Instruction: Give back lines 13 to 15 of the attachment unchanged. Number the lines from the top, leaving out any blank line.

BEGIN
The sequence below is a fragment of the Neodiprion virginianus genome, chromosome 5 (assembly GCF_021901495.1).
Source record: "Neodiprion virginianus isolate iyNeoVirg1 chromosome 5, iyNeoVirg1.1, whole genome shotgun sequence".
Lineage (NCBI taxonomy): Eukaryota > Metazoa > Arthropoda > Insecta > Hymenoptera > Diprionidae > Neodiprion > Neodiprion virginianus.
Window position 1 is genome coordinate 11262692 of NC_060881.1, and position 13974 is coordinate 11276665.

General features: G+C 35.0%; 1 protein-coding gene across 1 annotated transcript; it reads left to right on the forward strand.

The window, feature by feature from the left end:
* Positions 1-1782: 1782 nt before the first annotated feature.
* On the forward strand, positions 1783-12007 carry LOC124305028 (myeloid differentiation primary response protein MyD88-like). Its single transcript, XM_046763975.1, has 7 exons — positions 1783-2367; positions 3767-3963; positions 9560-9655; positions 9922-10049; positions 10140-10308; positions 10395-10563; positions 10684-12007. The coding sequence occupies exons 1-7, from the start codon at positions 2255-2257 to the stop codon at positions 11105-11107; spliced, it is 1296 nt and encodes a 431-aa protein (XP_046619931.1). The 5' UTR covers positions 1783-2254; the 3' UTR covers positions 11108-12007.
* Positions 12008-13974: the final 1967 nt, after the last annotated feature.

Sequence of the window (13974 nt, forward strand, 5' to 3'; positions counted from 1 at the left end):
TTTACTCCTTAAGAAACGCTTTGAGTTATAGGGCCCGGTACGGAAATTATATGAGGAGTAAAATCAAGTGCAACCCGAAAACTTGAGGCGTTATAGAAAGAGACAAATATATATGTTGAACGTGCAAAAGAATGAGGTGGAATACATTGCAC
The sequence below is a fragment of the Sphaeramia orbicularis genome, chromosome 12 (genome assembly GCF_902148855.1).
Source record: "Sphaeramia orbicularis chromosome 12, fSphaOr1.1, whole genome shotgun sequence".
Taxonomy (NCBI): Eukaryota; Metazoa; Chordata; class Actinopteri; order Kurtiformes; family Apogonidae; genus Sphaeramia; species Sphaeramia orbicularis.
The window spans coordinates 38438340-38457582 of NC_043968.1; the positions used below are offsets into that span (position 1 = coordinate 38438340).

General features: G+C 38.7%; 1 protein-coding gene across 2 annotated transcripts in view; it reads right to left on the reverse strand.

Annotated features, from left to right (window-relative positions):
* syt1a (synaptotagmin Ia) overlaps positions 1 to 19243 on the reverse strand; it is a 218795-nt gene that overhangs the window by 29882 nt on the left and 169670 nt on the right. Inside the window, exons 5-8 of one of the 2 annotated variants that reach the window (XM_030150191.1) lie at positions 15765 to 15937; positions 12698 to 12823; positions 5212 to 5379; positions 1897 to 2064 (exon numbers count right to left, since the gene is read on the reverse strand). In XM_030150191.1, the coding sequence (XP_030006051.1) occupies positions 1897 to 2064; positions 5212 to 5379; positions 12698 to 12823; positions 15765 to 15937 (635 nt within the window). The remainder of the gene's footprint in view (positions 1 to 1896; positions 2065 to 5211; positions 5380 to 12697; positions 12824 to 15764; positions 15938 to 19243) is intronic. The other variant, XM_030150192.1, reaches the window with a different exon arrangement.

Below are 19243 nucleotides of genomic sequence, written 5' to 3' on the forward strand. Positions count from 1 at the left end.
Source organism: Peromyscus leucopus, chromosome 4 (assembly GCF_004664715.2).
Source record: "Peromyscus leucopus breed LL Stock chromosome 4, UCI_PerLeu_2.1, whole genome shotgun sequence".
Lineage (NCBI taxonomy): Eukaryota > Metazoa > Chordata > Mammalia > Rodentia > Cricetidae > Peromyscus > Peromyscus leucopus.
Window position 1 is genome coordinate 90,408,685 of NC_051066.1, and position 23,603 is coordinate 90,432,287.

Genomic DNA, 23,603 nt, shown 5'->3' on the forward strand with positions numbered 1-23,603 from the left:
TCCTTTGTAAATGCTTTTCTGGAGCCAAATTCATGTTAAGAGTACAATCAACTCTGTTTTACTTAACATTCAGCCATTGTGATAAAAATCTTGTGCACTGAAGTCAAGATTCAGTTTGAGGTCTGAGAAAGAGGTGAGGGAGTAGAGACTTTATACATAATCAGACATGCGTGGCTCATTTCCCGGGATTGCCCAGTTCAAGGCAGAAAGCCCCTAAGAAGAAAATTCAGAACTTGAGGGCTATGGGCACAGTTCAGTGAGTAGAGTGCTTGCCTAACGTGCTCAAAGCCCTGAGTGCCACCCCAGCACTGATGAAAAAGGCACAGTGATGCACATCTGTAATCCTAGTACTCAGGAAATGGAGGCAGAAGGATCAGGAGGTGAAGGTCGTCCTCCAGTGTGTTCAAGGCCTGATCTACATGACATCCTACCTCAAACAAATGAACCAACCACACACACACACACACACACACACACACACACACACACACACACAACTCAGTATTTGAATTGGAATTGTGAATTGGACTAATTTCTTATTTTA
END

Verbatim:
Source record: "Sphaeramia orbicularis chromosome 12, fSphaOr1.1, whole genome shotgun sequence".
Taxonomy (NCBI): Eukaryota; Metazoa; Chordata; class Actinopteri; order Kurtiformes; family Apogonidae; genus Sphaeramia; species Sphaeramia orbicularis.
The window spans coordinates 38438340-38457582 of NC_043968.1; the positions used below are offsets into that span (position 1 = coordinate 38438340).